Ethan is running for the sole Congressional seat in Alaska and is remarkably 12 points ahead of his Republican opponent Don Young. Please take a look at his website, www.EthanBerkowitz.com and if you can make a donation. It was great for us to take a break from boat life and watch Ethan field questions about Sarah Palin and solving problems in the Middle East. It was equally great for Ethan to take a break from the campaign trail, and visit our home. He said it felt like "comfort food."
In San Diego we received our new Ullman main, which cousin Delphine who lives here, says is just like getting a "boob job" as you have to look good in Southern California. So we're enjoying the good life, looking hot, and gearing up for our sail to Ensenada.
Tuesday, September 16, 2008
One day on Kamaya after a night of keeping watch, two hour shifts, the Mommy was very tired and sleeps in. I sleep in too. Not that there's anything wrong with sleeping in.
Nothing goes wrong until the second I walk into the room where the Mommy is sleeping. Well she wasn't really sleeping, she was just in bed. I ask her, "Can you make me some French Toast?" She replies, "Give me 20 more minutes." I tell her 20 more minutes is too long. The Mommy tells me she'll do it if I call Oma and ask her where she put the banana bread. "Deal?"
"Deal," I say. I do just that. I come back and ask again. The Mommy tells me to make my own breakfast. I refuse. She then tells me to get dressed. "That's not part of the deal," I say.
The Mommy says nothing. I put on a pair of shorts and a t-shirt. I come out. The Mommy says, "Put some pants on."
"That's not part of the deal," I say. I come out with pants on and the same t-shirt.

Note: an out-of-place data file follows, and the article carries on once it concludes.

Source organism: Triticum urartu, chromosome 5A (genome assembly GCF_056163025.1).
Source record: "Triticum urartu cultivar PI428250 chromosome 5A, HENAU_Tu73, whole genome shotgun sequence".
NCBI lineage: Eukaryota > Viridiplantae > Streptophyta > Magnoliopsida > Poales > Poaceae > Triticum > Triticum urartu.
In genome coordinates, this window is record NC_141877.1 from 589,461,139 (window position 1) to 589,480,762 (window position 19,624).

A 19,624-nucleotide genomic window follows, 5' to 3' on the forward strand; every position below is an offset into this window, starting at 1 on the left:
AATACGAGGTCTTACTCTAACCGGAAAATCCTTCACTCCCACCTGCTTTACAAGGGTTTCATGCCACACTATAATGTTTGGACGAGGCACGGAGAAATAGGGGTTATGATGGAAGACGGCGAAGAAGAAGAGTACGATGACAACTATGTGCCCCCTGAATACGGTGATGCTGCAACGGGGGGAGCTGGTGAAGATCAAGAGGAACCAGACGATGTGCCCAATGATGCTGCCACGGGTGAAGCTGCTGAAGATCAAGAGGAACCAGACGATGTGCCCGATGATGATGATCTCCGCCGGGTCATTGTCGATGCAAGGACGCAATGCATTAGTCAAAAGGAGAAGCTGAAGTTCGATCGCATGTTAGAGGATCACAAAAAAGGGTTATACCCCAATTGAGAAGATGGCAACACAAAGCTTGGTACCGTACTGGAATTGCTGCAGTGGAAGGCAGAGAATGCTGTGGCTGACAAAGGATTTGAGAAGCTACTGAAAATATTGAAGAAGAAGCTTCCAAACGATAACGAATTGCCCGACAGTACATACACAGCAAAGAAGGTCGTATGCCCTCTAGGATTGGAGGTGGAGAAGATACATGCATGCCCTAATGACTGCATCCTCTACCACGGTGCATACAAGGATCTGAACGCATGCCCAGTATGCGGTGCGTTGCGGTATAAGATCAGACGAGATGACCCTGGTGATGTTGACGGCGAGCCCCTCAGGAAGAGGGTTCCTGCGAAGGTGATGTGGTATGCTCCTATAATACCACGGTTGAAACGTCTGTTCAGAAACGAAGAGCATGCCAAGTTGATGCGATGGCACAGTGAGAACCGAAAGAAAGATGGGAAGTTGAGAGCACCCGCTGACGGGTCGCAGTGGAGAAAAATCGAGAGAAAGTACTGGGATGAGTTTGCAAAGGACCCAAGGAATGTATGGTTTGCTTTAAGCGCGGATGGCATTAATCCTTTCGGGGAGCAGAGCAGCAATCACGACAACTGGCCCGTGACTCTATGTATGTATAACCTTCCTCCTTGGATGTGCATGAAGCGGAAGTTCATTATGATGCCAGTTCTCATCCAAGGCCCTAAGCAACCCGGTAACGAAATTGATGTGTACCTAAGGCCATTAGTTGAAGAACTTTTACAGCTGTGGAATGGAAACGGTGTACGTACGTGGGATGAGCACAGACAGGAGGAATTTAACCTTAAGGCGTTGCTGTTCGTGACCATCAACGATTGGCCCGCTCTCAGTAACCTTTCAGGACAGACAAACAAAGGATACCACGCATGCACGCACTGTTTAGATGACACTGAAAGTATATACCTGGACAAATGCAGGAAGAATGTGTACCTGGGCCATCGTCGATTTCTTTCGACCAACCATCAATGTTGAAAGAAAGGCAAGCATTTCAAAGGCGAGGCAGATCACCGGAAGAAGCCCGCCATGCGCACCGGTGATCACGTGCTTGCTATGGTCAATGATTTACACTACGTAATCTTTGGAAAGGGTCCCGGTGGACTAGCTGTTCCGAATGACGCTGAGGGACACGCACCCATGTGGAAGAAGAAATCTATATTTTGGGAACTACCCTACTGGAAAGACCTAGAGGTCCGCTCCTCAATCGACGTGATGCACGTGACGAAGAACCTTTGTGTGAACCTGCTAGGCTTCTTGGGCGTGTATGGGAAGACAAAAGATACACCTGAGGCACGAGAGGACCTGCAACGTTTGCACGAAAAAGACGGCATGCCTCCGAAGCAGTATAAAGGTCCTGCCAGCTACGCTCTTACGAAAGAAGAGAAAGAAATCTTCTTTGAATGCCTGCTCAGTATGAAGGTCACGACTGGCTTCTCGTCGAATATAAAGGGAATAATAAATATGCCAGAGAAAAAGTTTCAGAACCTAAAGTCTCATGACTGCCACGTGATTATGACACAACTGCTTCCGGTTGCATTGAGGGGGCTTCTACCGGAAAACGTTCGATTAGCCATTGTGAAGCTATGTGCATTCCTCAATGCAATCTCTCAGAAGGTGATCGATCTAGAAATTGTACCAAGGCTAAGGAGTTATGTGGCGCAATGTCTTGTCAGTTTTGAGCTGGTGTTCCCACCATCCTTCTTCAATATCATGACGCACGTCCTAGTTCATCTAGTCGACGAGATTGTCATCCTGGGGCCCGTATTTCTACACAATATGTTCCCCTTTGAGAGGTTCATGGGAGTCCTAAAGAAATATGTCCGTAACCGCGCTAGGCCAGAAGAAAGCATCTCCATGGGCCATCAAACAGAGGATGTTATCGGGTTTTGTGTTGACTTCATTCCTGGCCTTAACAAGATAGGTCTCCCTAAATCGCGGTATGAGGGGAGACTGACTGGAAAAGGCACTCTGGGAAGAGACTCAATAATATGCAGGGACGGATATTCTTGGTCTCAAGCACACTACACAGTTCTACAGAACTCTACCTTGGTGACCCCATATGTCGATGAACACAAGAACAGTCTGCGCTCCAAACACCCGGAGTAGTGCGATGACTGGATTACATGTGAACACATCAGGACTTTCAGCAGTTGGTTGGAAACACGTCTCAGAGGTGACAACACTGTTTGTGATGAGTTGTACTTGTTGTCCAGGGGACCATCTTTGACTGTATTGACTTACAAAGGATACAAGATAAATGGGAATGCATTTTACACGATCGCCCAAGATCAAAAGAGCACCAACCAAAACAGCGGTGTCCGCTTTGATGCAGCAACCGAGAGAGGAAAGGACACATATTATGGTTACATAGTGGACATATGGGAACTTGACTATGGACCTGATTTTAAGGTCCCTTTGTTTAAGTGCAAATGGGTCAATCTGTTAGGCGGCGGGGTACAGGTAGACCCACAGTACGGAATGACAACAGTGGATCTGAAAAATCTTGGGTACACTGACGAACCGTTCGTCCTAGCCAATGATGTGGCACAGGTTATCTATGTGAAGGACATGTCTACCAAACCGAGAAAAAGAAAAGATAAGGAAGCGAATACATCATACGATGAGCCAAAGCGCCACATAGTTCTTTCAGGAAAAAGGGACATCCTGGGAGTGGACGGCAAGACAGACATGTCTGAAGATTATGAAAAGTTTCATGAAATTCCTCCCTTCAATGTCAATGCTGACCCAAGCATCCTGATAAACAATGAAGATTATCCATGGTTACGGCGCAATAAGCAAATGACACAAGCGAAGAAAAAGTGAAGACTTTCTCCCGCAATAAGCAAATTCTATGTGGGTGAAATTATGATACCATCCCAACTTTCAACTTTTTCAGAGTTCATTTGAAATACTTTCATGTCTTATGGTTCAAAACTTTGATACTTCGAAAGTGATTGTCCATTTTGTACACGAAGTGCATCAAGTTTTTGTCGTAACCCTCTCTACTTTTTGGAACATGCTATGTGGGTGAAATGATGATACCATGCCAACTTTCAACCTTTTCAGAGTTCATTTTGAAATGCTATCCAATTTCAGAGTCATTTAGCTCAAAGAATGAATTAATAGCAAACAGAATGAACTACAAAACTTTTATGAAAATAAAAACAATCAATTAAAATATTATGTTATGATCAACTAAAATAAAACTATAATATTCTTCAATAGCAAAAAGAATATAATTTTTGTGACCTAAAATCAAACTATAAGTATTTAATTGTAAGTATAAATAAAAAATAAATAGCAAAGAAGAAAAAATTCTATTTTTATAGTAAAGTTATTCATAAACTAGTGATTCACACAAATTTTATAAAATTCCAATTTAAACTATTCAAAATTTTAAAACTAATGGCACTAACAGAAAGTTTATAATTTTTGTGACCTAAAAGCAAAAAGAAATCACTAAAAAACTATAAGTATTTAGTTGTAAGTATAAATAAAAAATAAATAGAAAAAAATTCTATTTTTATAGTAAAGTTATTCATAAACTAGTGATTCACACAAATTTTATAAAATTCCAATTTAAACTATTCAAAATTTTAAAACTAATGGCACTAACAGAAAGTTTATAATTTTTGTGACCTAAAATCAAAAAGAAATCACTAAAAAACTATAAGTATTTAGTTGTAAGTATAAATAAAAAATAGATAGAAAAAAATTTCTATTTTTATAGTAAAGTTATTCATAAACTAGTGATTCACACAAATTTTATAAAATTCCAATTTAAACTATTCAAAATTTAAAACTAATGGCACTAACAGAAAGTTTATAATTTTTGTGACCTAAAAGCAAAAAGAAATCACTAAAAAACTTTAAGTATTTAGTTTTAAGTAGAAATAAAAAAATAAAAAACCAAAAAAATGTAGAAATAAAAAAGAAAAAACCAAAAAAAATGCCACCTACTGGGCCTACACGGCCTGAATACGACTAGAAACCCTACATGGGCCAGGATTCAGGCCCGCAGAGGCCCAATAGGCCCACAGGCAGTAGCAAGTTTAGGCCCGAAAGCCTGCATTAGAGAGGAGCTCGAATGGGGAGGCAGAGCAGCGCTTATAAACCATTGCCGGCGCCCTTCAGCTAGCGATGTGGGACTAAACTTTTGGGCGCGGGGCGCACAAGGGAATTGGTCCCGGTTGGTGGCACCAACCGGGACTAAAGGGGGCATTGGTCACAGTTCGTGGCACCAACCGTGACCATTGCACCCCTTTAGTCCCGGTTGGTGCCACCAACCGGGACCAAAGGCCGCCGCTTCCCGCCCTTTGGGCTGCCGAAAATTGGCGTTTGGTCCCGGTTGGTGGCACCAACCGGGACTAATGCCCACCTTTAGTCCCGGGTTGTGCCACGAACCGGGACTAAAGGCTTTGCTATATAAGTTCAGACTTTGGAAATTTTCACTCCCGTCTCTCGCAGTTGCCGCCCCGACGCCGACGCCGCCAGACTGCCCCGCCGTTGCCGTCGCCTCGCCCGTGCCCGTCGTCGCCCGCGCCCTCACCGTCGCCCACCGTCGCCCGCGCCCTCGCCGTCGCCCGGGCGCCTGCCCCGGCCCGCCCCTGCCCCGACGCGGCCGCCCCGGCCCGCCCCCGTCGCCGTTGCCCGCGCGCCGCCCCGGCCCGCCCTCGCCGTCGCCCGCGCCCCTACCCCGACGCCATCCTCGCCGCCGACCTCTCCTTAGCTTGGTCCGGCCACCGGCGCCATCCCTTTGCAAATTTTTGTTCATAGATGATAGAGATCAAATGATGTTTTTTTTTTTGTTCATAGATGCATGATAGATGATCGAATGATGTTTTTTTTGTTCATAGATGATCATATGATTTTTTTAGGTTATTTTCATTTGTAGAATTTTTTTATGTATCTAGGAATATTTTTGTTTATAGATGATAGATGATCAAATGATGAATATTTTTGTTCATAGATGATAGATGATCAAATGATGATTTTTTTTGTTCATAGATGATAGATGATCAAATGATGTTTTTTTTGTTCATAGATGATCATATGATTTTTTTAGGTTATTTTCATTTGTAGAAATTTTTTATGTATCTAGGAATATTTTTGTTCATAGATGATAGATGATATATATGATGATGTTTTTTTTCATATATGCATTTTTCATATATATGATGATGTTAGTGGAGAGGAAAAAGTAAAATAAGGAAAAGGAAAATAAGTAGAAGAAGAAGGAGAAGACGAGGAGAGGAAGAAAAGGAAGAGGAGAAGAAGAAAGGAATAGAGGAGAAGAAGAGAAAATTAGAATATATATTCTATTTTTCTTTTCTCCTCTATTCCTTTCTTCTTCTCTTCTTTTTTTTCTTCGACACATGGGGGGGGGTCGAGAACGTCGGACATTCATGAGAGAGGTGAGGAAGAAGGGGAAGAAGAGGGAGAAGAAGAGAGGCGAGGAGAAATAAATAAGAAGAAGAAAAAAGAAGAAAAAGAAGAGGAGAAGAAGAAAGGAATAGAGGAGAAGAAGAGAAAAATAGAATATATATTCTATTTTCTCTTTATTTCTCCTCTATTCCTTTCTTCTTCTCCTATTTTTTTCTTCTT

"How about a sweatshirt?" This time I win.
"That's not part of the deal. That's not part of the deal, Mommy."
Sunday, September 14, 2008
This morning, we’re docked in Ventura right outside of John and Dee Lockwood’s home. They live on the water and Tim and I were here ten years ago preparing Capella, our Mull 45 for the ocean. Now we're back. This time married with kids.
My mind races through all the hurdles it took to get us here this second time.
First, the task of finishing up work and packing our home in Hood River was more challenging than I had ever imagined. Thanks to Liz, Sue, Michelle and Ted, Kelly, Barbara, Jennifer, Margaret and Mike and Barbara, I was able to sort all our Stuff with a capital “S” and figure out what to store, what to purge, what to give away and what to throw away. I could not have done this daunting task without these exceptional friends. It’s amazing how much Stuff you can accumulate in life, especially if you’re a pack rat like me. Now our life on board Kamaya is considerably simpler with less toys, less clothes, and less junk and we don’t seem to miss anything, at least not yet.
I’m writing like I do in a diary as I think that’s appropriate for our blog, though I’m new to this and don’t want to bore you, the interactive reader. On August 31st, the kids and I waved good-bye to the Davis’ and Whitmores, and drove out of the Gorge in our Betty mobile packed with clothes, tools, and pots and pans. Tim was already in San Francisco preparing the boat. I choked up sad to leave our wonderful friends and life in Hood River.